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Misty Copeland re-creates famous Edgar Degas paintings

Published: Saturday, February 13, 2016 @ 3:57 AM
Updated: Saturday, February 13, 2016 @ 5:04 AM

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Misty Copeland, who became the first African-American woman to be named a principal dancer at the American Ballet Theatre last year, has already established herself as a legend.

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Now the 33-year-old is re-creating the beauty of ballet in another art form. The March issue of Harper's Bazaar magazine will feature the ballerina in photos reminiscent of works of 19th century French artist Edgar Degas.   

In high-end fashions by designers like Oscar de la Renta and Alexander McQueen, Copeland posed to capture scenes from Degas' famous portraits and sculptures like "Little Dancer Aged Fourteen," "The Star" and "Green Dancer."

"I definitely feel like I can see myself in that sculpture—she just seems content but also reserved," Copeland told Harper's Bazaar about posing for "Little Dancer." "I was really shy and introverted at that age. I don't even have an image in my head of what I remember a ballerina being or existing before I took a ballet class. Ballet was just the one thing that brought me to life."

The photo shoot celebrates "Edgar Degas: A Strange New Beauty," an exhibition that will debut at the New York Museum of Modern Art in March. 

Read more here.

Explore Brahms, Bernstein and more with DPO

Published: Saturday, January 13, 2018 @ 12:00 AM

            Mezzo-soprano Layna Chianakas, professor of voice and director of Opera Theater at San Jose University in California, joins the DPO for Leonard Bernstein s Jeremiah Jan. 19-21. She has previously performed several leading roles with Dayton Opera.
Mezzo-soprano Layna Chianakas, professor of voice and director of Opera Theater at San Jose University in California, joins the DPO for Leonard Bernstein s Jeremiah Jan. 19-21. She has previously performed several leading roles with Dayton Opera.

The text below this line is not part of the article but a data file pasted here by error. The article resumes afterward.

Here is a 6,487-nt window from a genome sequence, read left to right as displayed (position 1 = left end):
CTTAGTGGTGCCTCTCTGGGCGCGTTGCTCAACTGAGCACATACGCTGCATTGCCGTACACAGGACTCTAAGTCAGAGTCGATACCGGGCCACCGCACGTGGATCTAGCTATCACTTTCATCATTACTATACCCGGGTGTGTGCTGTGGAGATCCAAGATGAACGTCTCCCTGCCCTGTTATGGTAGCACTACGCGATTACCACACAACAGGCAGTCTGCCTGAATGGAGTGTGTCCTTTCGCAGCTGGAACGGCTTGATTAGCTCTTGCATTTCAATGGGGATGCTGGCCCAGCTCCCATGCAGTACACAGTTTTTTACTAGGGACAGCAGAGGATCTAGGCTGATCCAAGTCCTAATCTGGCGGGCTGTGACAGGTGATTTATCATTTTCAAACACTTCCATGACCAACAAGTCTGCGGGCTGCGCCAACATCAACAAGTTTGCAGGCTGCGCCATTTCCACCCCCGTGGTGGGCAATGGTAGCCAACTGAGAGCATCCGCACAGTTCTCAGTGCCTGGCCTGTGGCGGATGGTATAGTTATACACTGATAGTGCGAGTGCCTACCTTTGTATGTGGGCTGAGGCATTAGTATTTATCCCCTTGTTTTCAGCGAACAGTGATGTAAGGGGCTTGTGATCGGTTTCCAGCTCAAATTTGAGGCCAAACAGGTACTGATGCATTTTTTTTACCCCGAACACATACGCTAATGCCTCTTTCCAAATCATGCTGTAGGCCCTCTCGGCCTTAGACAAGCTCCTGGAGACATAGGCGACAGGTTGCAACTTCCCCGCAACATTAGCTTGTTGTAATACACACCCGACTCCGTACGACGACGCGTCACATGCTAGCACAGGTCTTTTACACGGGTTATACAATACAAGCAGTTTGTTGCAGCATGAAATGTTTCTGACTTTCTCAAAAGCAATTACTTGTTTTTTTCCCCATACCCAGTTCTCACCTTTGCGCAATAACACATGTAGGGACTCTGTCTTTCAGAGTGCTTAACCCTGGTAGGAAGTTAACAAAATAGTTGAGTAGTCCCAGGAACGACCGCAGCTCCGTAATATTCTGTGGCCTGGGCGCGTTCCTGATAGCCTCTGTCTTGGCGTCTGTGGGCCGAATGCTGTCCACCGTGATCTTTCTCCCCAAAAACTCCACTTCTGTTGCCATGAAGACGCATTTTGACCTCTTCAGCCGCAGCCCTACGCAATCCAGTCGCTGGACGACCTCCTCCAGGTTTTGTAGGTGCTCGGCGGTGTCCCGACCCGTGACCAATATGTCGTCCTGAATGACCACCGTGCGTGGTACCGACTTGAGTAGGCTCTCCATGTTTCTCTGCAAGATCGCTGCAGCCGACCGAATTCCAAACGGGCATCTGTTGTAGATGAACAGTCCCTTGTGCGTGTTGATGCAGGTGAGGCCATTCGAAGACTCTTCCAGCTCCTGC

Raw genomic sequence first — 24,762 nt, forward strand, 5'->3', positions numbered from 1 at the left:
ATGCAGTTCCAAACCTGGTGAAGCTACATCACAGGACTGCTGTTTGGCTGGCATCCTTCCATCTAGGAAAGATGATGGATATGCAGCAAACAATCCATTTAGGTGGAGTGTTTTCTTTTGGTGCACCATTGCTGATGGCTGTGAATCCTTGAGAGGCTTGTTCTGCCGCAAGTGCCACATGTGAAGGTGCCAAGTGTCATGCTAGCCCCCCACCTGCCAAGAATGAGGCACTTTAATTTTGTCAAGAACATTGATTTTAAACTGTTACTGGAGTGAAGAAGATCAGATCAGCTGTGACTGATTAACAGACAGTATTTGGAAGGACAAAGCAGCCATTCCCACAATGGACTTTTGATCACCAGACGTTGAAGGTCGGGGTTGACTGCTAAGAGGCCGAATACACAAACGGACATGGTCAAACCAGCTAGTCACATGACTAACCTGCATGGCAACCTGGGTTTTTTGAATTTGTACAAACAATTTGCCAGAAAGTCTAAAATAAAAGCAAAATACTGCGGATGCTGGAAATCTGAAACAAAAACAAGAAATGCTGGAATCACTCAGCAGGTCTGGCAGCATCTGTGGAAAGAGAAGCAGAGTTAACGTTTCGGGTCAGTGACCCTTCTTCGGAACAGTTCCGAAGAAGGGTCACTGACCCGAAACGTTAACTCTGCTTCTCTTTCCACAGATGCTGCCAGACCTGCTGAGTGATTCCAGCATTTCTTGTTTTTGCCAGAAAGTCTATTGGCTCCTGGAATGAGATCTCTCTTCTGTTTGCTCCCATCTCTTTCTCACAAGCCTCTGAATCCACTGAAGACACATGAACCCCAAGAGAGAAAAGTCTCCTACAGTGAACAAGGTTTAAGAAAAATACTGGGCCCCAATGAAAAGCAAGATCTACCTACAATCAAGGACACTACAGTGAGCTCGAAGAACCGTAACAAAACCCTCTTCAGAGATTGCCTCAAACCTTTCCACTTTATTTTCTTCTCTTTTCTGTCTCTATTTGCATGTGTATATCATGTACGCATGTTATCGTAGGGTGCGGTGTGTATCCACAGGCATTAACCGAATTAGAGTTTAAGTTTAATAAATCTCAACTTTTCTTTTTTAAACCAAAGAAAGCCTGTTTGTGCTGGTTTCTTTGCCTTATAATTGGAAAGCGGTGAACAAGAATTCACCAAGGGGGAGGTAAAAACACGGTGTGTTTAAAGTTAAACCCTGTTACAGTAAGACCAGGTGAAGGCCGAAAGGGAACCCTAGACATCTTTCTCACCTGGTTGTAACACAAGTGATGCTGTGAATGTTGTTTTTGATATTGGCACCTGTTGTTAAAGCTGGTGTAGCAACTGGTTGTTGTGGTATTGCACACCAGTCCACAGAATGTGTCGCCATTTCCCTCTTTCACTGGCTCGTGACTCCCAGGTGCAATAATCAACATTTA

The Dayton Philharmonic Orchestra gets the new year under way with a special look at three landmark first symphonies as it presents “Brahms: First and Foremost” on its Masterworks Series Friday, Jan.19, and Saturday, Jan. 20, at the Schuster Center.

Under the leadership of DPO Artistic Director and Conductor Neal Gittleman, the program salutes the ambitious works of Joseph Haydn, Leonard Bernstein and Johannes Brahms. In particular, Brahms’ majestic, intense and epic piece has been touted as “the greatest first symphony in the history of music” complete with an homage to Beethoven. In fact, the symphony’s finale resembles “Ode to Joy.”

“Brahms’ ‘Symphony No. 1’ was a vitally important piece in the story of the symphony as a fundamental musical form,” Gittleman noted. “When it premiered, after many years in the making, Brahms established that it was, indeed, possible to write a symphony in the post-Beethoven environment. He essentially followed Beethoven’s model, without chorus, but using a more up-to-date musical language. Had there been no ‘Symphony No. 1’ we may have never had any of the great late romantic symphonies from Bruckner, Mahler and everyone else who followed.”

In 1942, Bernstein composed “Symphony No. 1,” which premiered the following year performed by the Pittsburgh Symphony Orchestra which he conducted. Written in three emotional movements and also known as “Jeremiah,” the work is a biblical-themed account based on the Old Testament books of Jeremiah and Lamentations. The movements are titled “Prophecy,” “Profanation” and “Lamentation.”

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Specifically, the first movement has a pleading sensibility, the second portrays the corruption and ensuing destruction of Jerusalem, and the third suggests the mournful cry of Jeremiah. Hebrew texts from the Book of Lamentations are used in the finale as well. Mezzo-soprano Layna Chianakas, professor of voice and director of Opera Theater at San Jose University in California, joins the DPO for this unique piece. She has previously performed several leading roles with Dayton Opera.

In addition, “Jeremiah” will be notably performed and profiled Sunday, Jan. 21, on the DPO’s Classical Connections Series. Cantor Jenna Greenberg, director of the Intergenerational Dayton Jewish Chorale, joins Gittleman on the first half of the program, helping trace the liturgical sources of the melodies Bernstein used in the work. The concert, fittingly celebrating the Bernstein Centennial, will open with Bernstein’s marvelously spirited “Candide Overture.”

“The Bernstein repertoire is split into the so-called ‘serious pieces’ such as ‘Jeremiah’ and ‘A Quiet Place’ and the so-called ‘popular pieces’ like ‘West Side Story,”” Gittleman explained. “I’m a big fan of everything Bernstein wrote, but there’s no doubt his ‘serious pieces’ get less love than the others. That’s one reason I wanted ‘Jeremiah’ to be the first Bernstein piece that we play during his birthday year. ‘Jeremiah’ represents Bernstein showing to the world he had something significant to say as a composer. And, indeed, he did.”